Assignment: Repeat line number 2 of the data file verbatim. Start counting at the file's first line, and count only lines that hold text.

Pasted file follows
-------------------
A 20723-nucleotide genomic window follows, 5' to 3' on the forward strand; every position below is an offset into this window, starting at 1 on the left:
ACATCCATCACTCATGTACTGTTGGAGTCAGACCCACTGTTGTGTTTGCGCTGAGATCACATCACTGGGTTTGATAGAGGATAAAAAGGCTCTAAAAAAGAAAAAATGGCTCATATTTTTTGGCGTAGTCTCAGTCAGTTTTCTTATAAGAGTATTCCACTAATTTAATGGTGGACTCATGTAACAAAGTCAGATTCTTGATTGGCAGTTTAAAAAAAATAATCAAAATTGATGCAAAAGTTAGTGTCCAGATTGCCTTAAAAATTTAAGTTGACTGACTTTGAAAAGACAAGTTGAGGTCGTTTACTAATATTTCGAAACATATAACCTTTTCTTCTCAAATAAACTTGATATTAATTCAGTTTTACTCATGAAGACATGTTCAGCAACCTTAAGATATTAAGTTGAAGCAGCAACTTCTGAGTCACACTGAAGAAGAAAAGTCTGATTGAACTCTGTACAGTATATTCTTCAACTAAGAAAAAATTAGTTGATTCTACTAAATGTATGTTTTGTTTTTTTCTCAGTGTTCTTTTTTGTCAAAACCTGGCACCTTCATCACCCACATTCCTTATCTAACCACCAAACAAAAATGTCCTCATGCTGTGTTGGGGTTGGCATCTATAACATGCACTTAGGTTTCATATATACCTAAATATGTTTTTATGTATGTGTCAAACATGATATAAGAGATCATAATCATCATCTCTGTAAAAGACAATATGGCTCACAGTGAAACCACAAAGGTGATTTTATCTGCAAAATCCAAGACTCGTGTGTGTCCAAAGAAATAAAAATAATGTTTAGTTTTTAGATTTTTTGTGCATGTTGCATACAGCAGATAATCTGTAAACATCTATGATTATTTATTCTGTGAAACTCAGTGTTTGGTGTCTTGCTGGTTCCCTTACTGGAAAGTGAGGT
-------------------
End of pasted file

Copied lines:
ACATCCATCACTCATGTACTGTTGGAGTCAGACCCACTGTTGTGTTTGCGCTGAGATCACATCACTGGGTTTGATAGAGGATAAAAAGGCTCTAAAAAAGAAAAAATGGCTCATATTTTTTGGCGTAGTCTCAGTCAGTTTTCTTATAAGAGTATTCCACTAATTTAATGGTGGACTCATGTAACAAAGTCAGATTCTTGATTGGCAGTTTAAAAAAAATAATCAAAATTGATGCAAAAGTTAGTGTCCAGATTGCCTTAAAAATTTAAGTTGACTGACTTTGAAAAGACAAGTTGAGGTCGTTTACTAATATTTCGAAACATATAACCTTTTCTTCTCAAATAAACTTGATATTAATTCAGTTTTACTCATGAAGACATGTTCAGCAACCTTAAGATATTAAGTTGAAGCAGCAACTTCTGAGTCACACTGAAGAAGAAAAGTCTGATTGAACTCTGTACAGTATATTCTTCAACTAAGAAAAAATTAGTTGATTCTACTAAATGTATGTTTTGTTTTTTTCTCAGTGTTCTTTTTTGTCAAAACCTGGCACCTTCATCACCCACATTCCTTATCTAACCACCAAACAAAAATGTCCTCATGCTGTGTTGGGGTTGGCATCTATAACATGCACTTAGGTTTCATATATACCTAAATATGTTTTTATGTATGTGTCAAACATGATATAAGAGATCATAATCATCATCTCTGTAAAAGACAATATGGCTCACAGTGAAACCACAAAGGTGATTTTATCTGCAAAATCCAAGACTCGTGTGTGTCCAAAGAAATAAAAATAATGTTTAGTTTTTAGATTTTTTGTGCATGTTGCATACAGCAGATAATCTGTAAACATCTATGATTATTTATTCTGTGAAACTCAGTGTTTGGTGTCTTGCTGGTTCCCTTACTGGAAAGTGAGGT